Responding to Peer Review - From Outsider to Insider in Scholarly Publishing - Writing as Professional Development

Writing for Publication: Transitions and Tools that Support Scholars’ Success - Mary Renck Jalongo, Olivia N. Saracho 2016

Responding to Peer Review
From Outsider to Insider in Scholarly Publishing
Writing as Professional Development

During a professional development session for new faculty members on writing for publication, two professors became acquainted and agreed to support one another’s writing efforts by reading and critiquing one another’s manuscripts. As one of them arrived at the appointed time in the other’s office, he said, “I realized, as I was walking over, that my hands were actually shaking. I can’t believe I’m this nervous about sharing what I’ve written with you. For some reason, it makes me feel so vulnerable, as if it were me being judged rather than the words I’ve put on paper.” This candid comment captures many of the feelings associated with subjecting work to peer review. Negative reviews can wound the ego, hurt feelings, and make those desperate to get published even more so. What are some more productive ways to respond to less-than-glowing reports on a manuscript over which you have labored long and hard?

As a start, understand the range of editorial decisions rendered on manuscripts and appropriate responses to them in Table 12.4.

Table 12.4

The range of editorial decisions




Reject without review

This means that the work is a poor match for the outlet or clearly does not meet quality standards. The editor has screened it and will not waste the volunteer reviewers’ time by asking them to evaluate it

A student submits an entire master’s thesis as a journal article

The journal’s audience consists of researchers but the article is written for laypersons

The manuscript contains so many errors or is so poorly written that it cannot be salvaged

Reject and recommend another outlet

The manuscript looks promising, but it does not meet current publication needs of the outlet. Still, the editor is impressed by the manuscript and takes the time to suggest an alternative place of publication

The editor cannot use it because the topic was (or will be) treated extensively already

An article that is better suited for a journal in psycholinguistics is sent to a publication for language arts teachers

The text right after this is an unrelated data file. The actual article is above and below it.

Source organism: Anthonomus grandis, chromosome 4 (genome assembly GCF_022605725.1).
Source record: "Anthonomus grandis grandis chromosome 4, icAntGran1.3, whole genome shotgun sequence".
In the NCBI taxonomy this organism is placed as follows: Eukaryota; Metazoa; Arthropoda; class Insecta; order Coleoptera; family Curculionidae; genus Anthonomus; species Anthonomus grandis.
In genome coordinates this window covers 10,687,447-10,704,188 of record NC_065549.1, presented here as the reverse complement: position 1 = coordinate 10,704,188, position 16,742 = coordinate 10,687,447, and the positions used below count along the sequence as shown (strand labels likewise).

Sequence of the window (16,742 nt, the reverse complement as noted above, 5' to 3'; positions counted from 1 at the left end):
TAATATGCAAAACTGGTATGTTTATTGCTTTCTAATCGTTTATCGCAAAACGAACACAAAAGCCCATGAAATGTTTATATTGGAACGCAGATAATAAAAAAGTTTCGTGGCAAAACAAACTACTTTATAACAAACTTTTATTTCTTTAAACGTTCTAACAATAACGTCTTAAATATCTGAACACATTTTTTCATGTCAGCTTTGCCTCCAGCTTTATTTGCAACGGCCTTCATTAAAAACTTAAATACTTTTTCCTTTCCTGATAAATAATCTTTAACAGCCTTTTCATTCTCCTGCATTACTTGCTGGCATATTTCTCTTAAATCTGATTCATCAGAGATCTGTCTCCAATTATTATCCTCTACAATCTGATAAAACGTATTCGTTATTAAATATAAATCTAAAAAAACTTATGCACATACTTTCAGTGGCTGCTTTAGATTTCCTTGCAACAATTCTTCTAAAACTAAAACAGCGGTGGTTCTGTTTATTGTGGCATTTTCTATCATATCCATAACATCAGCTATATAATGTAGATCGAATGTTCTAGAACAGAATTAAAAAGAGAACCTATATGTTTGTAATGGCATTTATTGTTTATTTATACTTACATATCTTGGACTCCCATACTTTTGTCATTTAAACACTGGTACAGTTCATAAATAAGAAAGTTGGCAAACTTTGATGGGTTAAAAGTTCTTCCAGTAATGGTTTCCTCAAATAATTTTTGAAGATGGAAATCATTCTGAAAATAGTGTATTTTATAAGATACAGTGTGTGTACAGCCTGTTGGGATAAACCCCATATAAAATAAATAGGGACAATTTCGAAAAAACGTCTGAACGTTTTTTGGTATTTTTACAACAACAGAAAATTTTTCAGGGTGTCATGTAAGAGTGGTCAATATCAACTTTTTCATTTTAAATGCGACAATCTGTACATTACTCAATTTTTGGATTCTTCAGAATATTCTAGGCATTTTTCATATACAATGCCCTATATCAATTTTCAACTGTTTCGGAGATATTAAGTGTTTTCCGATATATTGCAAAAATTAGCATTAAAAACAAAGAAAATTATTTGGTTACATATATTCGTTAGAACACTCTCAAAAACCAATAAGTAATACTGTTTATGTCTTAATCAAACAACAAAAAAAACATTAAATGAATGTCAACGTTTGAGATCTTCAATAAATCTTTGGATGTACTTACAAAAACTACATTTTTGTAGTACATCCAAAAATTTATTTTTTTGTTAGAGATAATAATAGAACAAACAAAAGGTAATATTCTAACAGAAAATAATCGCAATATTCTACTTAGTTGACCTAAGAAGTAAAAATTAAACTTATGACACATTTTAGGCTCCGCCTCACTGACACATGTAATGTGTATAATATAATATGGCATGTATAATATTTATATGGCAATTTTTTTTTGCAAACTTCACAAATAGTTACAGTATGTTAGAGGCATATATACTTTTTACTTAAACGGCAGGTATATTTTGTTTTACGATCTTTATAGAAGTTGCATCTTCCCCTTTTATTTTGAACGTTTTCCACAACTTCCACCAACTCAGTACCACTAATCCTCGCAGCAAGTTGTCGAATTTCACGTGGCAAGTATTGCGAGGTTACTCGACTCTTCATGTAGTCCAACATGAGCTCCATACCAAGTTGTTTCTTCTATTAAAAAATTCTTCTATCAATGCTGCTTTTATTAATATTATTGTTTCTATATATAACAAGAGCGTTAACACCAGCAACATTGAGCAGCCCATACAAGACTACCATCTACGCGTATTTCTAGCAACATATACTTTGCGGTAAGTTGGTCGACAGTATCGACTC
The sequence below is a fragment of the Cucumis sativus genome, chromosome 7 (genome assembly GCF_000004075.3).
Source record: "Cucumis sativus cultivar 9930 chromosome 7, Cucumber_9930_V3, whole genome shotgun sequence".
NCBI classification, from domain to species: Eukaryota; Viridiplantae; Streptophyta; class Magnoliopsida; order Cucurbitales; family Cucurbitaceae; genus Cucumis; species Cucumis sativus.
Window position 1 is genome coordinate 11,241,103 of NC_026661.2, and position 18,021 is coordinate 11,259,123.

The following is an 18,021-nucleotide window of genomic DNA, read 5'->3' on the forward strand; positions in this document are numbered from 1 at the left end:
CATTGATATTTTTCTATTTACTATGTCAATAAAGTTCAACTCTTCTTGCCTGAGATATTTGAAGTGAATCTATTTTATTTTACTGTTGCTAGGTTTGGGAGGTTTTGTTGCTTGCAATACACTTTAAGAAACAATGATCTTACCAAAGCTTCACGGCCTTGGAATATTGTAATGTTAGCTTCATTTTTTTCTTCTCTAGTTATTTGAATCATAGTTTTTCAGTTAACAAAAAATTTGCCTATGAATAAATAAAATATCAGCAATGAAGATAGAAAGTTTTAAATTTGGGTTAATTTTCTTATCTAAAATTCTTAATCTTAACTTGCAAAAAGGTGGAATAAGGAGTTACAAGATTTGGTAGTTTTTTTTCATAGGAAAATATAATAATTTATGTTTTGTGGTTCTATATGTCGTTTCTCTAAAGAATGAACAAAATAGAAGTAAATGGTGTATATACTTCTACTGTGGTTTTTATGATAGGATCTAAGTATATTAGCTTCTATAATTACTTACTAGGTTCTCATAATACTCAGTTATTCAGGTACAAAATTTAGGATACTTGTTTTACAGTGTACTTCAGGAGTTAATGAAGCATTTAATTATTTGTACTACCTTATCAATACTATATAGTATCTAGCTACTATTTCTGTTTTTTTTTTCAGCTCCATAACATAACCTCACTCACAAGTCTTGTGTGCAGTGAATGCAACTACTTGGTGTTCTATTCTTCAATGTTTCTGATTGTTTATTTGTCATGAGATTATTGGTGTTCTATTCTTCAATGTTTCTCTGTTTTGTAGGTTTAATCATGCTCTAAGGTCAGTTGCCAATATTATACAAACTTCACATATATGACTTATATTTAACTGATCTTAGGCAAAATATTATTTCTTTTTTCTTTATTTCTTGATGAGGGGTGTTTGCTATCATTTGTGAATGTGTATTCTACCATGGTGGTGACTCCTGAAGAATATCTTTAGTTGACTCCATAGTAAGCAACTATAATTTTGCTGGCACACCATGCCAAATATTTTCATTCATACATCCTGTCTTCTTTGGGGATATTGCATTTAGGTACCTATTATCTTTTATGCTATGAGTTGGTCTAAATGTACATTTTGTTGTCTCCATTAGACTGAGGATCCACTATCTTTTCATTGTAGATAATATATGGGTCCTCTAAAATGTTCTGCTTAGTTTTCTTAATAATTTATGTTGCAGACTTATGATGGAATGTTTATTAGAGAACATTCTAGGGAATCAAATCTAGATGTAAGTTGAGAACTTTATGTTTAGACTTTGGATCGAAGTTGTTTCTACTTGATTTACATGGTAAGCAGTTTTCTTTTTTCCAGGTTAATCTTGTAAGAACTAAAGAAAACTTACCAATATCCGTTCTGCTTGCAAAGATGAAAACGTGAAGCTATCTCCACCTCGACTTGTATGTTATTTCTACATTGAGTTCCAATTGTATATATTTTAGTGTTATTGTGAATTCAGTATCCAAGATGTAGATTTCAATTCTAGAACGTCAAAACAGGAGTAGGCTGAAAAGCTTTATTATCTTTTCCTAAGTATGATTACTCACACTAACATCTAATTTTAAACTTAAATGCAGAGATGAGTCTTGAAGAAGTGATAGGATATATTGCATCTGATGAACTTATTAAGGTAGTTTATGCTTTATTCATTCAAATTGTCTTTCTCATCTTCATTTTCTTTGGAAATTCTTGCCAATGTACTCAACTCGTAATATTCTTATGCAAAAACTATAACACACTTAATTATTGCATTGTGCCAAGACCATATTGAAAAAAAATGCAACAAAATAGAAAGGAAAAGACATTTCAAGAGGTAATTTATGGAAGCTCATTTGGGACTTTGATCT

Reject after review

The manuscript has been reviewed and the reviewers did not recommend publication

The manuscript does not make a significant contribution in the estimation of the reviewers

There are some major conceptual flaws in the work

Revise before review

The manuscript shows some signs of promise but cannot be sent out to reviewers without first being rewritten or formatted differently

The manuscript is nearly double the recommended page length

The manuscript is not in the required format (e.g., APA 6th edition) or is incomplete (e.g., no abstract and key words)

Major revisions

The manuscript has promise but the reviewers have recommended substantial revision; the work may be sent out for review again. The author will need to submit a detailed, point-by-point explanation of how each revision was addressed

Reviewers question the procedures or analysis

Reviewers find the organization difficult to follow

Reviewers suggest the addition of a major piece, such as a conceptual framework

Minor revisions

The manuscript is nearly publishable; publication is contingent on the author making minor revisions that will require a modest time investment

The manuscript is of high quality; however, there are some referencing style errors that need to be corrected

The manuscript title or abstract needs to be revised

Some portion of the manuscript still needs refinement (e.g., the introduction, implications, discussion, or conclusion)


The manuscript is nearly ready to publish in its current form; the very minor revisions necessary can be handled during the production process

The manuscript has been carefully prepared and earned enthusiastic reviews